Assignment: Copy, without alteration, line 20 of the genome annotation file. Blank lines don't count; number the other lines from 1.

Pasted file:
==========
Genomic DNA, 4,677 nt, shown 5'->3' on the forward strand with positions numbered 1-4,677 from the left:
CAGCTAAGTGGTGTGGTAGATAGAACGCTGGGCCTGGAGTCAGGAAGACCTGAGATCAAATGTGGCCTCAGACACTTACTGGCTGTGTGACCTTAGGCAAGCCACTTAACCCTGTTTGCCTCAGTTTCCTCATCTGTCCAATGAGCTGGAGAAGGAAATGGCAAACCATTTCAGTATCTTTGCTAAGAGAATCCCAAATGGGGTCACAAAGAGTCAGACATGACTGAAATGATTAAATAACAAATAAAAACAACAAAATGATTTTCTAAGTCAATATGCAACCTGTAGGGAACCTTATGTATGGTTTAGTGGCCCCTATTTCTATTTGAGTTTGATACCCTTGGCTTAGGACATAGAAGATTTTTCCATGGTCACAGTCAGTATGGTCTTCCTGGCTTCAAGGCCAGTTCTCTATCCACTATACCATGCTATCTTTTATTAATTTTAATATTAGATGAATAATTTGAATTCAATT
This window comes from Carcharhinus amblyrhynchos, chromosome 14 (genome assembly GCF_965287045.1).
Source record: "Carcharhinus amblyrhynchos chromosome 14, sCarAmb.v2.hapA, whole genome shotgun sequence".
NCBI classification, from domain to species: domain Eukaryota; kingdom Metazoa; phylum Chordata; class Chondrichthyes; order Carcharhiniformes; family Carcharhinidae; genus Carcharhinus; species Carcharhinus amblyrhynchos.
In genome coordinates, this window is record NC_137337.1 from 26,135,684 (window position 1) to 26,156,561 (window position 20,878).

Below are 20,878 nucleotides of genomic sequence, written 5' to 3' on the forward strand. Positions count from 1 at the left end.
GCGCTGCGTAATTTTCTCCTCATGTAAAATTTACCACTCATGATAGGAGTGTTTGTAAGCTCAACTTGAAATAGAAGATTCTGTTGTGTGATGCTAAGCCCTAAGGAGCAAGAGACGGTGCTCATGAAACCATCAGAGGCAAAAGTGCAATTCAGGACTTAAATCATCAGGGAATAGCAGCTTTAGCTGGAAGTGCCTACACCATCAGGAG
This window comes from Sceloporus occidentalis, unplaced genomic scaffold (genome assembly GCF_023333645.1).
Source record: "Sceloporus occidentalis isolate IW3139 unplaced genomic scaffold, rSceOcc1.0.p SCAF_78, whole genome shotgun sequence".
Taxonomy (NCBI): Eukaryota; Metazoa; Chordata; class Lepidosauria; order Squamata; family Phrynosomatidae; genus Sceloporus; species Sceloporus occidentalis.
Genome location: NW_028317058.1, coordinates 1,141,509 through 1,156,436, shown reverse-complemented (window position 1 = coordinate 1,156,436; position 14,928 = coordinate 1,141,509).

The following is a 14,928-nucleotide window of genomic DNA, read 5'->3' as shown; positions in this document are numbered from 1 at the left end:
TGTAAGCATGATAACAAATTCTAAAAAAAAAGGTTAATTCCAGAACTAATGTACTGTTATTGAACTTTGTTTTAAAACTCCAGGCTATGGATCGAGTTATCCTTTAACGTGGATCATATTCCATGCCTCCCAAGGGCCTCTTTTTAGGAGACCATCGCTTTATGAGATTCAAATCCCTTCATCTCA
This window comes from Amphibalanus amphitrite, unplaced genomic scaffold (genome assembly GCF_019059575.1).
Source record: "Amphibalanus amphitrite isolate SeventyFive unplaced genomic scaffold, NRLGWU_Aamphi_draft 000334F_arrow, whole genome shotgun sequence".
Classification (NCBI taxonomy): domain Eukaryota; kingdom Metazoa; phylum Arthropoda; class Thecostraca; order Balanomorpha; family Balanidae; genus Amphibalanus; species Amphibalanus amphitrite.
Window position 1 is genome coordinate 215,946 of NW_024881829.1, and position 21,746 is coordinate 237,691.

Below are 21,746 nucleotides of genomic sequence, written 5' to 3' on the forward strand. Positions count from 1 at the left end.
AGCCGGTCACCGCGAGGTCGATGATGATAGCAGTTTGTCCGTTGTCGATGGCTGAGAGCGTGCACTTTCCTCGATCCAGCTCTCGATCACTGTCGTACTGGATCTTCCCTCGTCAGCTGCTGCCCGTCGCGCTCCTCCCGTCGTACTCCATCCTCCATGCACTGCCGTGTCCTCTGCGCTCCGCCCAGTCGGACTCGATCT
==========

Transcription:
AGCCGGTCACCGCGAGGTCGATGATGATAGCAGTTTGTCCGTTGTCGATGGCTGAGAGCGTGCACTTTCCTCGATCCAGCTCTCGATCACTGTCGTACTGGATCTTCCCTCGTCAGCTGCTGCCCGTCGCGCTCCTCCCGTCGTACTCCATCCTCCATGCACTGCCGTGTCCTCTGCGCTCCGCCCAGTCGGACTCGATCT